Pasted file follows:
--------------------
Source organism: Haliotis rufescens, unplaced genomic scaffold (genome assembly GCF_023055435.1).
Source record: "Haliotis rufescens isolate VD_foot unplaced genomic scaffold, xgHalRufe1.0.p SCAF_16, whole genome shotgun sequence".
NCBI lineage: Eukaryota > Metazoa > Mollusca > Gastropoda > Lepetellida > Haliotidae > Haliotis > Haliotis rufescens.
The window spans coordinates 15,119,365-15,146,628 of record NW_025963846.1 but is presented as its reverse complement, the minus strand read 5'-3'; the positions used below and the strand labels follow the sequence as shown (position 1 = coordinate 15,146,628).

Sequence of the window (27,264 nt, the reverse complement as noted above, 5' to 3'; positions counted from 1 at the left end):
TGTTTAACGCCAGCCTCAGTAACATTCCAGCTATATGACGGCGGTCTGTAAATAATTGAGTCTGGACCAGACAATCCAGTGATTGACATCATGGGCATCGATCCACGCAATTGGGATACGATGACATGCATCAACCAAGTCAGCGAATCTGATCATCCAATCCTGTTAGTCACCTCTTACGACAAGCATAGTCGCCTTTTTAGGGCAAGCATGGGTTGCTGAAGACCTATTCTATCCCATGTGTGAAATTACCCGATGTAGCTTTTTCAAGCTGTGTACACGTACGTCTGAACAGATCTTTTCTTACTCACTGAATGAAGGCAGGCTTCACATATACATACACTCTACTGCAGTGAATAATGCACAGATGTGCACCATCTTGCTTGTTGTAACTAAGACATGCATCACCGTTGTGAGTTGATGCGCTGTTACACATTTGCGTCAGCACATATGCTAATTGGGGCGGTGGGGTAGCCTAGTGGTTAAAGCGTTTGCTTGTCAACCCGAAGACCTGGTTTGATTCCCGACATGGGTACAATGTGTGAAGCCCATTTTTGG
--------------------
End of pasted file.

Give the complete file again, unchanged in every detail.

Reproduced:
Source organism: Haliotis rufescens, unplaced genomic scaffold (genome assembly GCF_023055435.1).
Source record: "Haliotis rufescens isolate VD_foot unplaced genomic scaffold, xgHalRufe1.0.p SCAF_16, whole genome shotgun sequence".
NCBI lineage: Eukaryota > Metazoa > Mollusca > Gastropoda > Lepetellida > Haliotidae > Haliotis > Haliotis rufescens.
The window spans coordinates 15,119,365-15,146,628 of record NW_025963846.1 but is presented as its reverse complement, the minus strand read 5'-3'; the positions used below and the strand labels follow the sequence as shown (position 1 = coordinate 15,146,628).

Sequence of the window (27,264 nt, the reverse complement as noted above, 5' to 3'; positions counted from 1 at the left end):
TGTTTAACGCCAGCCTCAGTAACATTCCAGCTATATGACGGCGGTCTGTAAATAATTGAGTCTGGACCAGACAATCCAGTGATTGACATCATGGGCATCGATCCACGCAATTGGGATACGATGACATGCATCAACCAAGTCAGCGAATCTGATCATCCAATCCTGTTAGTCACCTCTTACGACAAGCATAGTCGCCTTTTTAGGGCAAGCATGGGTTGCTGAAGACCTATTCTATCCCATGTGTGAAATTACCCGATGTAGCTTTTTCAAGCTGTGTACACGTACGTCTGAACAGATCTTTTCTTACTCACTGAATGAAGGCAGGCTTCACATATACATACACTCTACTGCAGTGAATAATGCACAGATGTGCACCATCTTGCTTGTTGTAACTAAGACATGCATCACCGTTGTGAGTTGATGCGCTGTTACACATTTGCGTCAGCACATATGCTAATTGGGGCGGTGGGGTAGCCTAGTGGTTAAAGCGTTTGCTTGTCAACCCGAAGACCTGGTTTGATTCCCGACATGGGTACAATGTGTGAAGCCCATTTTTGG